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From references to secret agents in The Art of War in 400 B.C.E. to the Bush administration's ongoing War on Terrorism, espionage has always been an essential part of state security policies. This illustrated encyclopedia traces the fascinating stories of spies, intelligence, and counterintelligence throughout history, both internationally and in the United States. Written specifically for students and general readers by scholars, former intelligence officers, and other experts, Encyclopedia of Intelligence and Counterintelligence provides a unique background perspective for viewing history and current events. In easy-to-understand, non-technical language, it explains how espionage works as a function of national policy; traces the roots of national security; profiles key intelligence leaders, agents, and double-agents; discusses intelligence concepts and techniques; and profiles the security organizations and intelligence history and policies of nations around the world. As a special feature, the set also includes forewords by former CIA Director Robert M. Gates and former KGB Major General Oleg Kalugin that help clarify the evolution of intelligence and counterintelligence and their crucial roles in world affairs today.

Ethics and the Future of Spying

Author : Jai Galliott
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This volume examines the ethical issues generated by recent developments in intelligence collection and offers a comprehensive analysis of the key legal, moral and social questions thereby raised. Intelligence officers, whether gatherers, analysts or some combination thereof, are operating in a sea of social, political, scientific and technological change. This book examines the new challenges faced by the intelligence community as a result of these changes. It looks not only at how governments employ spies as a tool of state and how the ultimate outcomes are judged by their societies, but also at the mind-set of the spy. In so doing, this volume casts a rare light on an often ignored dimension of spying: the essential role of truth and how it is defined in an intelligence context. This book offers some insights into the workings of the intelligence community and aims to provide the first comprehensive and unifying analysis of the relevant moral, legal and social questions, with a view toward developing policy that may influence real-world decision making. The contributors analyse the ethics of spying across a broad canvas – historical, philosophical, moral and cultural – with chapters covering interrogation and torture, intelligence’s relation to war, remote killing, cyber surveillance, responsibility and governance. In the wake of the phenomena of WikiLeaks and the Edward Snowden revelations, the intelligence community has entered an unprecedented period of broad public scrutiny and scepticism, making this volume a timely contribution. This book will be of much interest to students of ethics, intelligence studies, security studies, foreign policy and IR in general.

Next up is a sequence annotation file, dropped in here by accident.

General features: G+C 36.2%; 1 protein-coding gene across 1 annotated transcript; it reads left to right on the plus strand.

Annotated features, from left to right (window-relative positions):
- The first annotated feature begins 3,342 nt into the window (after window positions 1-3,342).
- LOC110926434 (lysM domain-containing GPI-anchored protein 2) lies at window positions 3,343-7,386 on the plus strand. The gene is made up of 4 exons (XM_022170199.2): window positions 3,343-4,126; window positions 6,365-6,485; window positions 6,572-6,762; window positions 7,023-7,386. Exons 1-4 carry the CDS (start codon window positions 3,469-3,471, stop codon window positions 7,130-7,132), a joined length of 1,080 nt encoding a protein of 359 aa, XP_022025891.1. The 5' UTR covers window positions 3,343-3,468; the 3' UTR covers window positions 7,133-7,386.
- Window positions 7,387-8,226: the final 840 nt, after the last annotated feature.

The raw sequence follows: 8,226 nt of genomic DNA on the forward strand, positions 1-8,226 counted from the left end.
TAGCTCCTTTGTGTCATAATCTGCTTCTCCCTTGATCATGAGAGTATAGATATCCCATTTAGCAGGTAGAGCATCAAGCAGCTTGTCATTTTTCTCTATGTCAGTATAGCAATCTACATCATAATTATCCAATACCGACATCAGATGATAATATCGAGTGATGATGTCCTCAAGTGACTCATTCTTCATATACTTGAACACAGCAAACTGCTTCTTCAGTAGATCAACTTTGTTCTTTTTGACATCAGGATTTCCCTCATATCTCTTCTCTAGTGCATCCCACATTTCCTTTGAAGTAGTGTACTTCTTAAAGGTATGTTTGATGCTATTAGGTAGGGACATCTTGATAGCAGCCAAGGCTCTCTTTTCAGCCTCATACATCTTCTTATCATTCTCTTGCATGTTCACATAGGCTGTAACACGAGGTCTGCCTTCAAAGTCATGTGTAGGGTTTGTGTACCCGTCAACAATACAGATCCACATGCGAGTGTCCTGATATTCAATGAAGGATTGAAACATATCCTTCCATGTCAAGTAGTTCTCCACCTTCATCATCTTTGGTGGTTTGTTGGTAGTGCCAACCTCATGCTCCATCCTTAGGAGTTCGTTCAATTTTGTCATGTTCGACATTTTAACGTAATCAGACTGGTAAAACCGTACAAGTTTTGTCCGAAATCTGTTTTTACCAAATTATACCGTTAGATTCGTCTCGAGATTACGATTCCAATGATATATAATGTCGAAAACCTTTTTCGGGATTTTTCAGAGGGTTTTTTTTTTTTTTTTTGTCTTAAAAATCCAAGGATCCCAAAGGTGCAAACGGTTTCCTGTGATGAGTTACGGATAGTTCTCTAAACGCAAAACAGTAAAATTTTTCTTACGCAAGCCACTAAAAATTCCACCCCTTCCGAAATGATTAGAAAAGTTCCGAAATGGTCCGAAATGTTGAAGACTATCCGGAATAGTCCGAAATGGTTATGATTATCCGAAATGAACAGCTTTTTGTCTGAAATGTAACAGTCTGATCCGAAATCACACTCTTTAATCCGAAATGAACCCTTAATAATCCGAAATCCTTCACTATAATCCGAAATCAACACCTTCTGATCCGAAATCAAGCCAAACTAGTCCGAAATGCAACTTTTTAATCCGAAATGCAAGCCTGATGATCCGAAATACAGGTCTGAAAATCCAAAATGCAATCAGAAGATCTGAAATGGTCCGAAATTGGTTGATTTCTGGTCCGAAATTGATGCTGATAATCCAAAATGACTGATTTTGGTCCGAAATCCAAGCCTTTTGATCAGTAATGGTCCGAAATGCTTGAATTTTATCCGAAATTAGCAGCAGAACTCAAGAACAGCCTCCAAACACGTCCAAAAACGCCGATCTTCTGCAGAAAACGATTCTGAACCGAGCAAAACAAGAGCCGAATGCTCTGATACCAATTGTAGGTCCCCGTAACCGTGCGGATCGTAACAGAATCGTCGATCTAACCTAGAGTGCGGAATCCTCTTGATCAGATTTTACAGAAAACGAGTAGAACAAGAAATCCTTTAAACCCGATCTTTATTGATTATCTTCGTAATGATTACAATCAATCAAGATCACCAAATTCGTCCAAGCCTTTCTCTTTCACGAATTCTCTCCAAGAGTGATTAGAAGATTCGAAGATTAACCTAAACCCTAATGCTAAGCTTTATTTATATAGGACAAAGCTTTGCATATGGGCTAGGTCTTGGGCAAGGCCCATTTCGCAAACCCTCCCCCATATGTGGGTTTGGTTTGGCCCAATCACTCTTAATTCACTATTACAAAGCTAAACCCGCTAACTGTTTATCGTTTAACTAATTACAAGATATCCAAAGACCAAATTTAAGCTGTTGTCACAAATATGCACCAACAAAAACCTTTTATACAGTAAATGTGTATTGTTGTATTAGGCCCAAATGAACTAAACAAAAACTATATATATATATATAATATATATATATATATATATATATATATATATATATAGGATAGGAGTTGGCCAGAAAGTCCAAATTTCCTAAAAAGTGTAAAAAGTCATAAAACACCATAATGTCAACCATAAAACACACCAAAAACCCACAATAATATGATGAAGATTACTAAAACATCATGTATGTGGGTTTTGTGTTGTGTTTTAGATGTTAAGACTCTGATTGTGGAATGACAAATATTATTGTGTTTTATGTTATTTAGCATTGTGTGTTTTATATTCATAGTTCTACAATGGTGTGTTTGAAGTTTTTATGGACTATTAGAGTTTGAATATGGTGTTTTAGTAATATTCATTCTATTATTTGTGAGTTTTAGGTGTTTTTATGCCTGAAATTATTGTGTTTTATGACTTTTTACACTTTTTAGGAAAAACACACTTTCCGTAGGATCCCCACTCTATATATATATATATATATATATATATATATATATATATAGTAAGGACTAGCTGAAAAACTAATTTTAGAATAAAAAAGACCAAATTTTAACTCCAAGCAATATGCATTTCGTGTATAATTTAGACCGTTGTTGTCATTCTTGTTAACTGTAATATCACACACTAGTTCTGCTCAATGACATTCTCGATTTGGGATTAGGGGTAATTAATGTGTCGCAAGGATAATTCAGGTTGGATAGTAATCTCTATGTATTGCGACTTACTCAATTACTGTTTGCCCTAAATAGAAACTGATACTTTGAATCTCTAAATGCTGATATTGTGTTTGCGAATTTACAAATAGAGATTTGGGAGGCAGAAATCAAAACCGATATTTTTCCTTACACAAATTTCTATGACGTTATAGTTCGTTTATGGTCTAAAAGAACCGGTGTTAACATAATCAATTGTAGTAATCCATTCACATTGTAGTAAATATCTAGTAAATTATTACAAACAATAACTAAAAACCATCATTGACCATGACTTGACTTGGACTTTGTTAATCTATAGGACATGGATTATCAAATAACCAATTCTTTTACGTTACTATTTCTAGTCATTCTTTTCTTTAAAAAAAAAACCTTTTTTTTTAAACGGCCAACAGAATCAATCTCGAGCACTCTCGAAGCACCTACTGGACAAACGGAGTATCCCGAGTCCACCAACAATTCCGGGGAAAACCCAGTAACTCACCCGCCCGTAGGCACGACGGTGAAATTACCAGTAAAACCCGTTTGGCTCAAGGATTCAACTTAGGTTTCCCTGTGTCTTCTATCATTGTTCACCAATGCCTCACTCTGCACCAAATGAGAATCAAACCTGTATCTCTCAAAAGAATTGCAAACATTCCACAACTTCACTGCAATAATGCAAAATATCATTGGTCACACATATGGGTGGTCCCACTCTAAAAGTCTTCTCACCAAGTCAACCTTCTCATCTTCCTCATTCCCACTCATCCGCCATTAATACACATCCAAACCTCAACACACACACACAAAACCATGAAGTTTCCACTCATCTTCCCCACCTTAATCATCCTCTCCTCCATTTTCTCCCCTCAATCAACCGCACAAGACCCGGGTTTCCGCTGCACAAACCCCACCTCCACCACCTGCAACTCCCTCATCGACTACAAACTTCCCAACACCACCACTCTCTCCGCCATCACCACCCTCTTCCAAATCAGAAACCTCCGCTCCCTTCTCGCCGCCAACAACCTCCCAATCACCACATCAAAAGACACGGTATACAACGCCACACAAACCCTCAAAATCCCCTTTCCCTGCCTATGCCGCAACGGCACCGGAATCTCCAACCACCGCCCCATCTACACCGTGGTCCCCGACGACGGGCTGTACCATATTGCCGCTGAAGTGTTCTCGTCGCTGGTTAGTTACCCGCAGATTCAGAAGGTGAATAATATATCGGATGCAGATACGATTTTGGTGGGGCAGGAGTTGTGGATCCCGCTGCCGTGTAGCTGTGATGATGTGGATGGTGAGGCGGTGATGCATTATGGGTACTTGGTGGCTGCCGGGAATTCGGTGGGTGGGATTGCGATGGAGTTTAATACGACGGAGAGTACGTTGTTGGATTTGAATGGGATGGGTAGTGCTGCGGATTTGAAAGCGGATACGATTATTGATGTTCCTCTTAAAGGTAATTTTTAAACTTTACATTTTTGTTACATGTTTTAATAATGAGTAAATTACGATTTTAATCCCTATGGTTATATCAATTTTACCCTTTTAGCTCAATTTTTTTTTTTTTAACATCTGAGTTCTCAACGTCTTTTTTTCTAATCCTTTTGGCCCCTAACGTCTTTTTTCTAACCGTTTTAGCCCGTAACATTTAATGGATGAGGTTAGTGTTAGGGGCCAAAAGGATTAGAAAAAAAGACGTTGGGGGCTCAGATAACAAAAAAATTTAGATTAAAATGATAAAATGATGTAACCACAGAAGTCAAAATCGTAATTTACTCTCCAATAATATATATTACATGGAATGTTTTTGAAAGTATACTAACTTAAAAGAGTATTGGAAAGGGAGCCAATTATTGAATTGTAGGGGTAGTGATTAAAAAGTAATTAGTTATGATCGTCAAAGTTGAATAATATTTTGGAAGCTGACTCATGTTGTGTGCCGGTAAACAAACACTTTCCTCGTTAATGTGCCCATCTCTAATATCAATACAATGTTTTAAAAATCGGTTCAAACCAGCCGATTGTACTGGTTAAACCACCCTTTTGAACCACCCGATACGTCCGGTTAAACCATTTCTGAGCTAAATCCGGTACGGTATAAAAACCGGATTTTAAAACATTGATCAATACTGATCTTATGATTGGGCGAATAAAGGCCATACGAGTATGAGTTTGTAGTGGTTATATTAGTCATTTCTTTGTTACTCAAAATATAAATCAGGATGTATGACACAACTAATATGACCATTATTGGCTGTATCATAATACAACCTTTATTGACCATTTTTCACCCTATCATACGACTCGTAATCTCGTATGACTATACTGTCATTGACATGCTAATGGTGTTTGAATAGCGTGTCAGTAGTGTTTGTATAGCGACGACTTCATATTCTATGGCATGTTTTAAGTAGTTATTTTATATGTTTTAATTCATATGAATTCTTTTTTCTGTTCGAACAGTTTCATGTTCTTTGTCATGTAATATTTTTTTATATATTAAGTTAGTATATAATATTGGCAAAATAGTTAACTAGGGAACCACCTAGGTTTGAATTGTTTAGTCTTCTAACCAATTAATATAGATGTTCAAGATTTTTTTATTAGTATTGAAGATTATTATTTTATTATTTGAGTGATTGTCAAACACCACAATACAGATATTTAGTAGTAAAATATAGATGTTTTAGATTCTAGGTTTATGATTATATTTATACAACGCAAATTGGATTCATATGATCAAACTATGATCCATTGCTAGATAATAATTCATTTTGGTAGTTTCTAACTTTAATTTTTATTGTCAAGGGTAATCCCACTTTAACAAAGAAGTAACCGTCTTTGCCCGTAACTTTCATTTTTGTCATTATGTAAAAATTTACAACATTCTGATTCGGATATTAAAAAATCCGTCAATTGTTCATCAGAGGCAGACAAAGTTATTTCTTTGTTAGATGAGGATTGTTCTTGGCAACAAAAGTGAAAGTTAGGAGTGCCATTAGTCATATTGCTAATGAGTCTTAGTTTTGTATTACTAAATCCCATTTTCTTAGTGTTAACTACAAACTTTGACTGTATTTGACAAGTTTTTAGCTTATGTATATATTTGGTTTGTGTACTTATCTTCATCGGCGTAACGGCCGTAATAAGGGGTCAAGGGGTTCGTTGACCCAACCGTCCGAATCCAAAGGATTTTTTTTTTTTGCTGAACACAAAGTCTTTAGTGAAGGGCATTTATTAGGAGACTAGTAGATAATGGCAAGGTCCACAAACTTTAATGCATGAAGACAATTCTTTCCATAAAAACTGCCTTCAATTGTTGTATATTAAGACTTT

The Lost Spy

Author : Andrew Meier
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A dramatic story of secrets, espionage, murder and cover-ups - the most important Cold War spy story for a generation. For half a century, the case of Isaiah Oggins, a 1920s New York intellectual brutally murdered in 1947 on Stalin's orders, remained hidden in the secret files of the KGB and the FBI - a footnote buried in the rubble of the Cold War. Then, in 1992, it surfaced briefly, when Boris Yeltsin handed over a deeply censored dossier to the White House. THE LOST SPY at last reveals the truth: Oggins was one of the first Americans to spy for the Soviets. Based on six years of international sleuthing, THE LOST SPY traces Oggins's rise in beguiling detail - a brilliant Columbia University graduate sent to run a safe house in Berlin and spy on the Romanovs in Paris and the Japanese in Manchuria - and his fall: death by poisoning in a KGB laboratory.

Understanding Intelligence in the Twenty First Century

Author : Peter Jackson
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Over the past few decades, international history and security have been significantly influenced by greater understanding of the role of intelligence in national security and foreign policy-making. In Britain, much of the work has developed in the subdiscipline of international history with its methodological predisposition towards archive-based research. Advances in archival disclosure, accelerated by the end of the Cold War, as well as by the changing attitudes of official secrecy and the work of the intelligence services, have further facilitated research, understanding and debate. Recent controversies, including claims of politicisation of intelligence historiography, have added additional public saliency to long-standing academic disputes. The events of September 11 and their aftermath have shown the value and limits of secret intelligence and generated fresh controversies for proponents and critics. This book examines critically the development of intelligence studies and assesses its contribution to the study of international relations. It draws upon the viewpoints of leading academics, journalists and former practitioners, to explore the way the subject is studied, for what purposes and with what consequences.

The Lost Spy An American in Stalin s Secret Service

Author : Andrew Meier